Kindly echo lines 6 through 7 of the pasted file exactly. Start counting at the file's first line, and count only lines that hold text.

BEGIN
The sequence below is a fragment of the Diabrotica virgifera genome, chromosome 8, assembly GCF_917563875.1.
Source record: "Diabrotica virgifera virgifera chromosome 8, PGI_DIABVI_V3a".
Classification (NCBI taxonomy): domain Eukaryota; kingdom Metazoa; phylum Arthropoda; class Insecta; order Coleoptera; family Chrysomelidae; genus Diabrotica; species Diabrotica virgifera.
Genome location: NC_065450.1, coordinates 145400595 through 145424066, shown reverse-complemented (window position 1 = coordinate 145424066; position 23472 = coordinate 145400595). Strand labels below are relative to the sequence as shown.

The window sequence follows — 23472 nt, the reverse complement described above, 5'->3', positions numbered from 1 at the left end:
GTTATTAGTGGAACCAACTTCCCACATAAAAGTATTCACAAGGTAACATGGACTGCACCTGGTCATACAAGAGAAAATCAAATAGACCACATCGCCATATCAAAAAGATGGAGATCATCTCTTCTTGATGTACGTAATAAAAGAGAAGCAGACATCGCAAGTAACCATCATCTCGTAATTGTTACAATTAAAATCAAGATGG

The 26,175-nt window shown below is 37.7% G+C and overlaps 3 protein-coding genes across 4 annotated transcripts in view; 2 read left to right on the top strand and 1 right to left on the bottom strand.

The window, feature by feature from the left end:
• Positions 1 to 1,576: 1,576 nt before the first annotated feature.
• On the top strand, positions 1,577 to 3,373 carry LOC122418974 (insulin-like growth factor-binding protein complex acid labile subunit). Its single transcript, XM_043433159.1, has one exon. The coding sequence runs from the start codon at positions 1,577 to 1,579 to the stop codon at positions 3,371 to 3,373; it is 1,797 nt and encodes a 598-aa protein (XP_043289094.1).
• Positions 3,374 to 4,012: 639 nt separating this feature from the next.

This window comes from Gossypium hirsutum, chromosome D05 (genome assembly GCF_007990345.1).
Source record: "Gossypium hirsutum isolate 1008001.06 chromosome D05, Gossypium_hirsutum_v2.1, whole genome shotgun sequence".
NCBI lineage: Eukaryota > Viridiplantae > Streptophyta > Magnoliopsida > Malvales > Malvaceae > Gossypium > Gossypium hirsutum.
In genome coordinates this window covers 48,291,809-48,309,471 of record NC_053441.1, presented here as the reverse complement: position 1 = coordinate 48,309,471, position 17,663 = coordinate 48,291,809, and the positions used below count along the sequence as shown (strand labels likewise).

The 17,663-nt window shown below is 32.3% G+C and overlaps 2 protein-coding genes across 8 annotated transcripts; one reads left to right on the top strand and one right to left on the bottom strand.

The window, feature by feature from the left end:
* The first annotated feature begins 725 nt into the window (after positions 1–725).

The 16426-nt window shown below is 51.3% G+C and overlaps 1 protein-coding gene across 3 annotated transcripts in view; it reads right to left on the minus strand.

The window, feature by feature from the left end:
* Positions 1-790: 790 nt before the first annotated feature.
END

GTTATTAGTGGAACCAACTTCCCACATAAAAGTATTCACAAGGTAACATGGACTGCACCTGGTCATACAAGAGAAAATCAAATAGACCACATCGCCATATCAAAAAGATGGAGATCATCTCTTCTTGATGTACGTAATAAAAGAGAAGCAGACATCGCAAGTAACCATCATCTCGTAATTGTTACAATTAAAATCAAGATGG

The 26,175-nt window shown below is 37.7% G+C and overlaps 3 protein-coding genes across 4 annotated transcripts in view; 2 read left to right on the top strand and 1 right to left on the bottom strand.